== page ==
Choose a band saw on two main criteria: throat depth and cut depth. You are comparing two models with the same depth of cut, but one has a larger throat depth.
A larger throat depth gives you the ability for wider cuts. i.e., you could cut to a width of (nominally) 12 inches on the larger one.
It is up to you to decide if 10in. is large enough or not. I mean, if the question is "why would you ever need to cut 12in. widths" then I suppose you already know the answer. Other than the obvious answer of "because you want to cut to 12in. wide boards", maybe:
- You make tables from slabs you saw yourself, and you like joining 12in. segments instead of some other even-valued maximum.
- You make plywood panels for home studios, and standard 12in. panels are easier to work with. (There's a reason for a 16in. throat I guess.)
- You have the space right now, and maybe one day you might want to saw to 12in. widths. Future-proofing is a reasonable buyer's criterion.
- Sometimes you need that space for other reasons than linear space, like cutting wide radiuses with thinner blades.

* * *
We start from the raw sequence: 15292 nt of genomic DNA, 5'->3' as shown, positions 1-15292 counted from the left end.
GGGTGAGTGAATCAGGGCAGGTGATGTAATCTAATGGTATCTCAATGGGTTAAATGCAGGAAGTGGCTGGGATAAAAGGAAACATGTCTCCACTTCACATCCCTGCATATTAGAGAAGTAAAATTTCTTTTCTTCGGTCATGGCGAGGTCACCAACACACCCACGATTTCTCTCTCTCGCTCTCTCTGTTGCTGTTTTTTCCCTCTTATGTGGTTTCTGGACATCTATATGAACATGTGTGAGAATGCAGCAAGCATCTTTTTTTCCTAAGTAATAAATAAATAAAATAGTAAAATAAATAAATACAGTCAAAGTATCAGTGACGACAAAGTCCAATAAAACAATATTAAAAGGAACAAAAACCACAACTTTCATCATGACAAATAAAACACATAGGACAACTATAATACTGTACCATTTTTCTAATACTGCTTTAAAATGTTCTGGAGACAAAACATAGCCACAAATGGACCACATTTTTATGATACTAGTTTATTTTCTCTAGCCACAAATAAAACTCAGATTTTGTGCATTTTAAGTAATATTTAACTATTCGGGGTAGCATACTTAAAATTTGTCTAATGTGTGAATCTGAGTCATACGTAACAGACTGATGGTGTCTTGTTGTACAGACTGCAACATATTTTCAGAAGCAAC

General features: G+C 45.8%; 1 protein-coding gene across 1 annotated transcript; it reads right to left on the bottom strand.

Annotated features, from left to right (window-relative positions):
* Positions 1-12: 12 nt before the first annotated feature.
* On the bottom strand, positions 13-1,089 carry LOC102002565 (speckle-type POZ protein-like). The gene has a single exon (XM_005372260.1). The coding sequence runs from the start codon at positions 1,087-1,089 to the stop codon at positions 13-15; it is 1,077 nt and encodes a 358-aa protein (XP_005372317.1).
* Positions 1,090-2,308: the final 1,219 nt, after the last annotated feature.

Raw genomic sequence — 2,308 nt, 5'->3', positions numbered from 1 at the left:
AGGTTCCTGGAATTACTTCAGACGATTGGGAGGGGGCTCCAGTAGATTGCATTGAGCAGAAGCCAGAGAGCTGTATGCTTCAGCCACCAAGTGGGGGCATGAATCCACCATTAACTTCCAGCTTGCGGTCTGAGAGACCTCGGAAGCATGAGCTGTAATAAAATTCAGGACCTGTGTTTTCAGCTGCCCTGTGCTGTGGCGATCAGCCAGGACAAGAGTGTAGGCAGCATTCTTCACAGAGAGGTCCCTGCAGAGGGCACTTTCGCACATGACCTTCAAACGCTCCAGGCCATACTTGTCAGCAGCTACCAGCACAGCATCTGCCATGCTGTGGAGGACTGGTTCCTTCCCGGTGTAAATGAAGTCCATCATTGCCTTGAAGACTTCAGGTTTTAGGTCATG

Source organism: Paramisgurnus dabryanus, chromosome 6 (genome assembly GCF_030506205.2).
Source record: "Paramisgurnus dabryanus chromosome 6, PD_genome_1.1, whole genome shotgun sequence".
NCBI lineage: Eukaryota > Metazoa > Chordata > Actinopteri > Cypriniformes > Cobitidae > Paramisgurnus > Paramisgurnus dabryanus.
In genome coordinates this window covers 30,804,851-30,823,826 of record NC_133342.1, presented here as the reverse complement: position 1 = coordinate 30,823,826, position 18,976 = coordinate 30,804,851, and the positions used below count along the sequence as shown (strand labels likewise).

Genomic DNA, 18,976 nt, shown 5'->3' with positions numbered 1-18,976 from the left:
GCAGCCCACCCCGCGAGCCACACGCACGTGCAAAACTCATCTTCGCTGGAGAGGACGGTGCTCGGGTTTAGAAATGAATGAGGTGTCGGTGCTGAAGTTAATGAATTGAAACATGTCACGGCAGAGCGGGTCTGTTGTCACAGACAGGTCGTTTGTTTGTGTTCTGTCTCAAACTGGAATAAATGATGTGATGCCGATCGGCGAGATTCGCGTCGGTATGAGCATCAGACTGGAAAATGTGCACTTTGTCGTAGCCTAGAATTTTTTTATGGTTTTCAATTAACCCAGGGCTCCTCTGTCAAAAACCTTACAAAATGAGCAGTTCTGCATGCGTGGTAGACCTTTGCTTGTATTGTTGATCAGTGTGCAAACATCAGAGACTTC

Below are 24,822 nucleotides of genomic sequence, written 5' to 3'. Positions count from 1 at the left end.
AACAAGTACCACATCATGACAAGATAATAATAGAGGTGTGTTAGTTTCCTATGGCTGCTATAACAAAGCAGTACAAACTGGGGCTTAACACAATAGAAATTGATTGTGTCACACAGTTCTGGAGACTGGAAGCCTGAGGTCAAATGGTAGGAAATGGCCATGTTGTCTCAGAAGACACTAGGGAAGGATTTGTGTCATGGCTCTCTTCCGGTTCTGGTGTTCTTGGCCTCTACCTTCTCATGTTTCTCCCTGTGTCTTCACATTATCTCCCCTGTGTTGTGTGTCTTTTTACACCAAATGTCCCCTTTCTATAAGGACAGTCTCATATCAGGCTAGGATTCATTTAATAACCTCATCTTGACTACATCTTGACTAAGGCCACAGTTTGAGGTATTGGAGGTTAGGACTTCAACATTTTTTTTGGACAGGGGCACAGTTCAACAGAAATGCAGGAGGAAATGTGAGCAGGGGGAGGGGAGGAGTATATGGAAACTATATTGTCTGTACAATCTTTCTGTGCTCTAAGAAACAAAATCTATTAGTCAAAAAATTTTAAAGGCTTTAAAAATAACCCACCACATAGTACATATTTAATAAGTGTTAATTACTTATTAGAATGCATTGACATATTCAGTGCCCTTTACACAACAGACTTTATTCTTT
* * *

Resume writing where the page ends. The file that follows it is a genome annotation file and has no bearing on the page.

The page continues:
I think, in general, when it comes to larger free-standing tools like this, someone will have an idea of the minimum size they need in one or more directions. The purchase will then be more driven by price, size, availability, service and repairability. I mean, why not get a 24-inch saw, just in case? Probably because it won't fit in the shop, or is too pricey. The difference between 10- and 12-inch saws will probably come down to these other criteria if you already know 10-inch throat is good enough for you right now.
Check the specs of each. Some models allow you to double the cut depth for resawing larger pieces with an attachment. Basically, you can move the guide up 6 inches or so and run a wider, thicker blade.